Fantasy Philosophy

Joe Bussell talks fantasy philosophy and breaks down the pillars of skill, matchup, and opportunity.

| 3 years ago

Joe Bussell talks fantasy philosophy and breaks down the pillars of skill, matchup, and opportunity.

Fantasy Philosophy


Keenan-Allen-San-Diego-Chargers2Every working mechanism has a system to it. To everything that moves, turns, or lives, there is an underlying operational procedure that makes that particular instrument, motor, or organism, function.

Football – real or fantasy – lives and breathes in this same manner. There is a fundamental basis for building a process that produces the best possible outcome. The ability to be successful lies in a manager’s ability to identify the process, come into a deep understanding of that process, and then implement it in the most effective way possible.

Fantasy sports are driven solely by statistical output. Catches, yards, and touchdowns are all that really matter. Fantasy players don’t receive points for skill sets. The problem is that the predictability of statistical outputs can vary greatly from week to week. But just like every other system, there is a backbone to how it functions, and ways to manipulate it.

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  • M-C-G

    So based on this article (which I whole-heartedly) agree with…how do we account for players such as Mike Wallace? Eye test tells me skills are there, opportunity is there in targets and basically has no value at this point in the season? By low candidate or has the skill set deteriorated, or just an anomaly of bad chemistry?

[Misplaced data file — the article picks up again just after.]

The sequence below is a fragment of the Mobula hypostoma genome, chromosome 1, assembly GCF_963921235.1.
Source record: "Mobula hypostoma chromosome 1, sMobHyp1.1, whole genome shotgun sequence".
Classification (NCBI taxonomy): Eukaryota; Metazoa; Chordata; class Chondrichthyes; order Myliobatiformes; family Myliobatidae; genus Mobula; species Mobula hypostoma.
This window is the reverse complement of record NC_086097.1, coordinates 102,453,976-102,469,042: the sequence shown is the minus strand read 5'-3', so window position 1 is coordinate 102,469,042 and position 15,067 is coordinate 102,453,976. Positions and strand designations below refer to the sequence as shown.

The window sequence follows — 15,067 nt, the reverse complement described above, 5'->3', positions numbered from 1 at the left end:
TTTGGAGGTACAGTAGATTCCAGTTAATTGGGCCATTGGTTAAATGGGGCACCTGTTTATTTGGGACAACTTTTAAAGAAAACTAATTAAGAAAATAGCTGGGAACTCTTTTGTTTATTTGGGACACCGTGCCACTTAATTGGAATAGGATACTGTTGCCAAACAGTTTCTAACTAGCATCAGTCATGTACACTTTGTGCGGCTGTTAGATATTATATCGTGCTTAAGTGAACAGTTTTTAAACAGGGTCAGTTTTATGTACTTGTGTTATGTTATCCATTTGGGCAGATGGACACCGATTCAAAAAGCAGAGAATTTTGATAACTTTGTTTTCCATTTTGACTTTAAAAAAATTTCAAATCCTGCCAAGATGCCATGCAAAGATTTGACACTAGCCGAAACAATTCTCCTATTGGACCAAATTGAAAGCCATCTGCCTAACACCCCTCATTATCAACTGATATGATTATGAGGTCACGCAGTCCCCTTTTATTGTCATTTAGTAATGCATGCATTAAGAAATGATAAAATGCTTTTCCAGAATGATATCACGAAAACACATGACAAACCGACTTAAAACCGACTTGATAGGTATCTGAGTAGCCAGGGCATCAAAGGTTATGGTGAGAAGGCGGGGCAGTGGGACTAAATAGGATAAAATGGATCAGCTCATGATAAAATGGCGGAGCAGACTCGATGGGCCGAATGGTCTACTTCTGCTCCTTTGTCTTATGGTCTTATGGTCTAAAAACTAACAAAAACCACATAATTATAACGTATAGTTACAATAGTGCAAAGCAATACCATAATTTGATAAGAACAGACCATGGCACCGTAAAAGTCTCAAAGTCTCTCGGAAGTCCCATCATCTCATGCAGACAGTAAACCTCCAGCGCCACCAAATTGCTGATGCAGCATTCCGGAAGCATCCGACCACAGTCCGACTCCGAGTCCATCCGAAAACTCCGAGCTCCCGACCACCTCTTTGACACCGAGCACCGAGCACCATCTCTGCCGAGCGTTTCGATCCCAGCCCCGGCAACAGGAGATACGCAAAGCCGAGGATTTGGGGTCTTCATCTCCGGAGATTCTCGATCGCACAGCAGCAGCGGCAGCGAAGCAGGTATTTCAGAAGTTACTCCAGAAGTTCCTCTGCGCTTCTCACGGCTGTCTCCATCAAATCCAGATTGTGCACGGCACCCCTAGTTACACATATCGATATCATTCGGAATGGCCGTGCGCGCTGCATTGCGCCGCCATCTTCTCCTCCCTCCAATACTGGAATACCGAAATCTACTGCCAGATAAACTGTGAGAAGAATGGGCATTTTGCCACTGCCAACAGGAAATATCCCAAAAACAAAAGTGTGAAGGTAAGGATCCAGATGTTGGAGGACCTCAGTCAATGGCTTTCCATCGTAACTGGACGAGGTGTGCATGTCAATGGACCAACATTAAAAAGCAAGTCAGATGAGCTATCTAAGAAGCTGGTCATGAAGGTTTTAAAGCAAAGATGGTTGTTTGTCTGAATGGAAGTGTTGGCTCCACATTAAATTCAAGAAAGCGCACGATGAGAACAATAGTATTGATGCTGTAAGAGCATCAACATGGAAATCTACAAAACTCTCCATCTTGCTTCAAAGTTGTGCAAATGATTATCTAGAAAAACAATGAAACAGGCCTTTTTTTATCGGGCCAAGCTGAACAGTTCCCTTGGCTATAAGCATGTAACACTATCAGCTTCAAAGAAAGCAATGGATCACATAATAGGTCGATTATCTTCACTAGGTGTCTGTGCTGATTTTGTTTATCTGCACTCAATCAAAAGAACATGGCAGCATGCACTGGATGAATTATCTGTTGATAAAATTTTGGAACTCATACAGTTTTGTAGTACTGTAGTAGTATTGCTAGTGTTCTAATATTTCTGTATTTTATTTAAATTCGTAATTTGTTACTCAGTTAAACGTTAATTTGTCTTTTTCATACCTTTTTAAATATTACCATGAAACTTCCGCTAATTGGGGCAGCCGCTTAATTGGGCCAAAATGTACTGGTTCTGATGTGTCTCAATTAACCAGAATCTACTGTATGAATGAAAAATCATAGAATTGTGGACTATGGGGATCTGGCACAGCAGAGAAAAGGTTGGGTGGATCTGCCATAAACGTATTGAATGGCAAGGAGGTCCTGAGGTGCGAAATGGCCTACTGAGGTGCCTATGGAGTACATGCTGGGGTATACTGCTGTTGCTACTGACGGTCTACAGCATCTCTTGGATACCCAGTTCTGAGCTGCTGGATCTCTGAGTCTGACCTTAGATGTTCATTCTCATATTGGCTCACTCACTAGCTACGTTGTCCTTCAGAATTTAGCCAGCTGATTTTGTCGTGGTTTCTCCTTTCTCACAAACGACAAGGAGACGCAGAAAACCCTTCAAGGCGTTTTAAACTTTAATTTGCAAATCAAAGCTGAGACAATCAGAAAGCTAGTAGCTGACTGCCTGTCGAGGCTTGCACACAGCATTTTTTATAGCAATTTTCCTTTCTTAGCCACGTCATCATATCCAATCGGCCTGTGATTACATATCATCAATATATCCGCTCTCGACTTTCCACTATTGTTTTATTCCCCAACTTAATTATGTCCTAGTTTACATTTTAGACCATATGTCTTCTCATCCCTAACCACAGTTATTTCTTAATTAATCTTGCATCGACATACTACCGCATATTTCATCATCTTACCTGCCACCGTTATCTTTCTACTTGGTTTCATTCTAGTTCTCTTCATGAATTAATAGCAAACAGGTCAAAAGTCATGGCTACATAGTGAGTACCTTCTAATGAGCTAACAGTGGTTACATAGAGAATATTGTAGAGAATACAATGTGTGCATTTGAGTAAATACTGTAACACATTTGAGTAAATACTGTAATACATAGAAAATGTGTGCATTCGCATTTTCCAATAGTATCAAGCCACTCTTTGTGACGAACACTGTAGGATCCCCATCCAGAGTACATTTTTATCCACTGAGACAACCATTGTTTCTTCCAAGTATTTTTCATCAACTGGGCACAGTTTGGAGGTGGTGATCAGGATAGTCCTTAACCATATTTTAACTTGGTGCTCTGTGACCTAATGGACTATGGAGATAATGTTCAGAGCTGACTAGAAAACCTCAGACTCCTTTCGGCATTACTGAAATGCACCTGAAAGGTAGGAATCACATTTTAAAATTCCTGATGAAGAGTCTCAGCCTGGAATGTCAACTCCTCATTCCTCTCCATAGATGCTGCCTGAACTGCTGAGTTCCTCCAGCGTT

• [email protected]

      Wallace never caught more than 72 passes, in a single season, in Pittsburgh (skill). His perceived value was his speed/ability to stretch the field (skill). In his first 4 years, he caught 32 total TDs, many of them being of the longer 20+yds variety (see his career 16.8 ypc average). TDs aren’t a ‘skill’ though. They are much more arbitrary-just see Calvin Johnson and Marviin Johnson this past week. Last year, Wallace received the 26th most targets in the NFL (opportunity), with one of the 7 best QBs in the game (match up). Many of his TDs came on Ben’s ablity to extend the play and make a big play down the field (opportunity and match up). I’m not sure Tannehill, in his 2nd year, could be counted on for that skill (opportunity and match up). Also, Philbin’s offense is much more precise, and timing based, than the one Wallace was in, in Pittsburgh (match up), so Wallace is likely not seeing as many broken play, downfiled opportunites, as he did last year. Add that Brian Hartline had 12 more targets than Wallace did last year (even with Pittsburgh running 32 more offensive snaps than Miami), and it’s safe to assume he had developed into Tannehill’s ‘go to guy’ (match up). 7 games into this season, Wallace has 64 targets, to Hartline’s 58. So, while he came in with the big $ contract, it hasn’t resulted in an increase of opportunities, and I didn’t think it would (chemistry just doesn’t ‘happen’). His match up, with Tannehill, isn’t as good as it was with Ben, and, at present, his existing skills were a better fit for his role, in Pittsburgh. Again, TDs are random, so if he has 1 week, where he catches 3 long TDs, his numbers will look much better. However, I don’t think you can bet on that probability. If someone likes Wallace, as a buy low, I think you use him in, as a throw in, in a bigger trade to get someone who has a higher probability, based on these factors, of being consistent performer, for you, here on out.

      • Sampo

        @TheeLidman:disqus

        That is one well constructed argument. Thanks for building it.

  • [email protected]

    Keenan Allen went to Cal-Berkeley.